If I learned anything during COVID19, there is not enough analysis; likewise there is not enough information. Back when Squawk aired on CNBC, it was in the early days of the web; and not everyone had access to the overall Internet. Today it’s so efffing hard to find detailed market information that The Wall Street Journal used to put in the C-section. Our Presidant doesn’t care about the more long term indicies that are measured like a pool; all he cares about is the market of public opinion – The Dow.
Once a week, on my YouTube, my SoundCloud, etc, you’ll hear roughly 5 minutes of reading stories of the previous night’s earnings reports; before the opening bell market reports; and little on politics. Tech stories may dominate the lead.
The audience is for people who follow markets, understand business; understand the over-zealous “profit” culture of todays corporate governance, and trying to put a news story one reads on the web into something that’s broadcast-able; and covering beats that the traditional cable business channels left behind ages ago.
I don’t want to be your daily teacher. I want help you be informed on weekly and daily basis.
This may be a moot point to many, but to some like to carry their command line interface skillset card and shove it down your throats. Those people are probably as creepy as Mark Zuckerberg. I also think a Graphical User Interface, or GUI, as an acronym has to be effective too.
“Monopoly” basically means a company owns one sector and sniffles any other company getting involved. In the early 1900s, Standard Oil used to own 90% of the country’s gas and oil distribution. Now basically many of those descendants had merged and some sold to global entities.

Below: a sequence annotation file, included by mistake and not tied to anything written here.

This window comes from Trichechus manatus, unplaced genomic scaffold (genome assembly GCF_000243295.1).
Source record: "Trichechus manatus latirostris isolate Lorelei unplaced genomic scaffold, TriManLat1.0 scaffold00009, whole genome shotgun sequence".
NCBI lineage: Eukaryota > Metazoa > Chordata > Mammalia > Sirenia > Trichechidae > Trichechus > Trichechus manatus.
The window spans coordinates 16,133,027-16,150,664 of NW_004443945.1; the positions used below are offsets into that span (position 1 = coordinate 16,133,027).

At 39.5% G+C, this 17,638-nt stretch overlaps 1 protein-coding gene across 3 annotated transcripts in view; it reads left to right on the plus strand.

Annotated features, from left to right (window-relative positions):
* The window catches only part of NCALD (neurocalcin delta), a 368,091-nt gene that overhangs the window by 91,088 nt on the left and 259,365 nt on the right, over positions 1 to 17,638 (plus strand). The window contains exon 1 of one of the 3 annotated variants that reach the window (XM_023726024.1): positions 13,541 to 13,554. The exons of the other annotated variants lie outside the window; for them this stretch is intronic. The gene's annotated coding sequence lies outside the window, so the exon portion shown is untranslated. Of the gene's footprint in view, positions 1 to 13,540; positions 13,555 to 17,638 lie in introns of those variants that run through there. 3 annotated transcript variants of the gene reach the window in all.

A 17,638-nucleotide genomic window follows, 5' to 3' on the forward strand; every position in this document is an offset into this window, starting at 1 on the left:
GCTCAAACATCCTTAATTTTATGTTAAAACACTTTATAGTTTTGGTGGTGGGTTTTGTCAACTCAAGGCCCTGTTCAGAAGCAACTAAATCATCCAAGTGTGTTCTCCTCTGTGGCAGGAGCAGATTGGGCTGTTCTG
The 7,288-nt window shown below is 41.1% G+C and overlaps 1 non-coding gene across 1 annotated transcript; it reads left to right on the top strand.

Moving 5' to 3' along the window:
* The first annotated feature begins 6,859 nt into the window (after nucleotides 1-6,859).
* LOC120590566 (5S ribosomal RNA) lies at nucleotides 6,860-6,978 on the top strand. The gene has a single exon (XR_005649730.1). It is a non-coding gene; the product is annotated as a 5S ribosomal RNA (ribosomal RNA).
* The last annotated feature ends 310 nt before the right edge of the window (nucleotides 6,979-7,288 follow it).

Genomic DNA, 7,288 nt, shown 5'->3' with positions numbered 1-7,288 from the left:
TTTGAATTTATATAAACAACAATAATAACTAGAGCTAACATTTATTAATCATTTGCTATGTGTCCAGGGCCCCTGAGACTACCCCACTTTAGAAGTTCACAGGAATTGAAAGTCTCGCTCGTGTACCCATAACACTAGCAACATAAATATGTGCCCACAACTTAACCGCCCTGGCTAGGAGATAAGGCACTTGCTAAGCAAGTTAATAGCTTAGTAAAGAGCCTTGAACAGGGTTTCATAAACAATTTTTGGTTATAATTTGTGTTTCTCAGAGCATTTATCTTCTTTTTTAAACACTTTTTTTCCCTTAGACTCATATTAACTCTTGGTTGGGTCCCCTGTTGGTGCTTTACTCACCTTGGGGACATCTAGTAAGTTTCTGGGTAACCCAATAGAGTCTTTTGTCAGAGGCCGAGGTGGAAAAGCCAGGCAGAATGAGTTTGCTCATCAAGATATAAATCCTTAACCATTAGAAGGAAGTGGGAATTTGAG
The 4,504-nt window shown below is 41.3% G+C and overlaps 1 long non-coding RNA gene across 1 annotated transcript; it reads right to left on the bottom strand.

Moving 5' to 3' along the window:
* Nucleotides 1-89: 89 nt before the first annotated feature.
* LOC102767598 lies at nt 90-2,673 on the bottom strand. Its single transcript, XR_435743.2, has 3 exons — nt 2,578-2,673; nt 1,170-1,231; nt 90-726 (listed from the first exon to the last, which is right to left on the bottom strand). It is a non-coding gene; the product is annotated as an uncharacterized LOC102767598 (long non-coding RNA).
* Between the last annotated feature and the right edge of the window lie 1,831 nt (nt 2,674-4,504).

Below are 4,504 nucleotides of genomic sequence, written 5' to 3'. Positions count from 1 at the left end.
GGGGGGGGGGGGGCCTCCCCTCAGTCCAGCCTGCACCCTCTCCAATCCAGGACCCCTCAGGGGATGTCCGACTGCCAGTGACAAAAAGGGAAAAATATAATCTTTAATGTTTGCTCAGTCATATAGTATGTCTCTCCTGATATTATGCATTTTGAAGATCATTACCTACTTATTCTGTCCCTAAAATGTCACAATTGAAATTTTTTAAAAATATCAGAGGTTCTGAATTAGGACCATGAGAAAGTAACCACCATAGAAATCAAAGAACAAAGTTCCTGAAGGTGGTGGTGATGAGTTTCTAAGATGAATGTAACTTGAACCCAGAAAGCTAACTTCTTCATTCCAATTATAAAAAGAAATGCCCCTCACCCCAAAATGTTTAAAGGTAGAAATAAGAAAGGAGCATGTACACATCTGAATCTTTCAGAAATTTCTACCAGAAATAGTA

By the 1950s, the American Telephone and Telegraph company owned 90% of the US telephone lines and interconnects. AT&T was the Department of Justice’s top enemy. That same decade, they were ordered to sell off their Canadian and Asian arm; and in 1956, they were ordered not go into the data processing business (“computers”) despite Bell Labs inventing the transistor that would be the key component in all computers by the 1960s.
I don’t intend to scare any potential readers with my written work, however it’s something people need to be on alert. Particularly on a specific technology, not the protocol/service itself.
Voice over IP or VOIP (sometimes spelled with the tacky “VoIP”, pronounced as Vo-eye-pee) is a technology that puts mostly telephony over the open Internet Protocol (hence the IP part of the acronym.)
IP dates back to the early 1980s and it’s offspring to the original DARPAnet that began as a Defense Department project in 1969 to have some form of a communications network in case the Soviets or some other rouge country had bad intentions against America.
IP then and now is a fragmented protocol, with billions of devices traditionally tied to firewall or Network Address Translation, that is better known as a “router”, so on the wild Net, what it sees is mostly machines and rarely users; except at the application level of the OSI Layer. In reality TCP/IP is your device’s driver to interconnect with other devices like the sound driver enables you to hear things on your machines.